Mark fought again the following year, and lost to via armbar. He retired, he was 40 years old. But he found that not training was harder than training. “I beefed back up to 190 pounds and was feeling like a slob having a midlife crisis. I was drifting, and everything in my life was getting more difficult. I thought I should do what I always envisioned. I want to make this into a documentary. It’ll give me a reason to get myself A) physically fit and B) mentally fit, because I honestly slip mentally when I slip physically … it’s all related for me. With the emotional strain of taking care of my sons, if I’m not physically fit, I have a hard time with my coping skills. How do fat people take care of handicap kids? I don’t get it. I have to push myself to stay in the gym and train hard … because it’s the only thing that works for me. My sanctuary is Maxx Training, Mike Varner’s school.”
And there’s the key; what Mark gets out of MMA training is a feeling of satisfaction, emotional release, physical exertion, and balance in his life. Fighting, for him, is an answer to this unbelievably terrible hand he’s been dealt, a way to help his boys, a way to do something. The physical aside, it’s a way to join in their terrible struggle.
Mark’s voice changes when he talks about his boys, “They’re in a fight every day, they struggle every day. It’s tough, it rips your heart out as a parent—but you have to stay mentally strong for them. What they’re going through, well, it might be fodder for a documentary, but me training for a cage fight doesn’t REMOTELY compare to what they’re going through. Listen, these two kids are the toughest kids around. I’d do anything for them, but it’s two-fold. The whole fight thing is for them, but is ultimately for me, and it inspires me.”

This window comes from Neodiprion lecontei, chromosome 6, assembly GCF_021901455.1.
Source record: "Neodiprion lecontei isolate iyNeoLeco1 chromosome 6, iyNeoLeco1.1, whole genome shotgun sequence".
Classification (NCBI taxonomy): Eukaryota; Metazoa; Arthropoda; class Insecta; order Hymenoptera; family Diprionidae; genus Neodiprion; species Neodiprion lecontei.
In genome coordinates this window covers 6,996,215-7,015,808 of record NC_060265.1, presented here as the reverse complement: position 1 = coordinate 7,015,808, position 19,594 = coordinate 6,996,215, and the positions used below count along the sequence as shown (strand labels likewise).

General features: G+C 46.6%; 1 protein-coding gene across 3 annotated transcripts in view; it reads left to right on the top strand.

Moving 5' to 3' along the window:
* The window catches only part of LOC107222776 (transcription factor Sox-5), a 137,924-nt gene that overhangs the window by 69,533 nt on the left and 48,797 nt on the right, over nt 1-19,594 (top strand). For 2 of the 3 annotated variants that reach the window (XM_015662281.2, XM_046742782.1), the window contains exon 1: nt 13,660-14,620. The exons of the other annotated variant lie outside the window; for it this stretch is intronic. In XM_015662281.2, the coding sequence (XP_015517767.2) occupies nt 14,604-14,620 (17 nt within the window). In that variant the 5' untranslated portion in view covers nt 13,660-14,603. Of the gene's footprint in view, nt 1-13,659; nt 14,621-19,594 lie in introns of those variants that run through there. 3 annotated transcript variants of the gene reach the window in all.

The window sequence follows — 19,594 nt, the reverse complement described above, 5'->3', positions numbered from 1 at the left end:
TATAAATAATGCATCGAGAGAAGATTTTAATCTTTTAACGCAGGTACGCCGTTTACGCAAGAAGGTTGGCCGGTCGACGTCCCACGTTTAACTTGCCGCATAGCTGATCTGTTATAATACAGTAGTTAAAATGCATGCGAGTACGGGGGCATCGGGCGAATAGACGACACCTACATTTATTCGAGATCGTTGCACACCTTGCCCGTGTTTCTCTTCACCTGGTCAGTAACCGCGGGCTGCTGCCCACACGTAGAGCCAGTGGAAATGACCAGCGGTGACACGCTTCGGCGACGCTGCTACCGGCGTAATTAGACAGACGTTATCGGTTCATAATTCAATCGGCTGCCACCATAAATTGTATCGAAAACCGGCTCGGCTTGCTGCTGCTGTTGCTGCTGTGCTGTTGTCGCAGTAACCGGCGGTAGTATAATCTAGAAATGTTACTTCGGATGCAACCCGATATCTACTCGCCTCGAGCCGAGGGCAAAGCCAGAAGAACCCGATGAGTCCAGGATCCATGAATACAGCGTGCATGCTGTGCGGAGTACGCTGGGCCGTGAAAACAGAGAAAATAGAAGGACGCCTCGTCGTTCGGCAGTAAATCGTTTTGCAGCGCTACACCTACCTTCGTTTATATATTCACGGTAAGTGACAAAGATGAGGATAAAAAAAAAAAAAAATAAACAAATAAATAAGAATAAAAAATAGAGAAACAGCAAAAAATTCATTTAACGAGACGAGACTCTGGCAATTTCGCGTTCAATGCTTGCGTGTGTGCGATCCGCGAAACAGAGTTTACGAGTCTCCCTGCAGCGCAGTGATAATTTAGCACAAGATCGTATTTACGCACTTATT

When I asked Mike Varner about Mark, he said simply, “Mark never gave up. He persevered, and he fought tough guys. He just kept after it.” That made sense to me. Mark has no choice in his fights. He has to “keep after it.”
A Father’s Fight documents Mark’s journey to his last fight, where he fights on a big stage against a pretty tough kid. Mark follows his gameplan, and gets the takedown and the win, scoring a submission via guillotine (Mark’s bread-and-butter). Watching the documentary, watching his twin boys cover their faces and scream themselves hoarse during the fight, I realized that the fight was for them in more ways than one—it was a blow against the world, a victory they could cherish in the face of relentless defeat.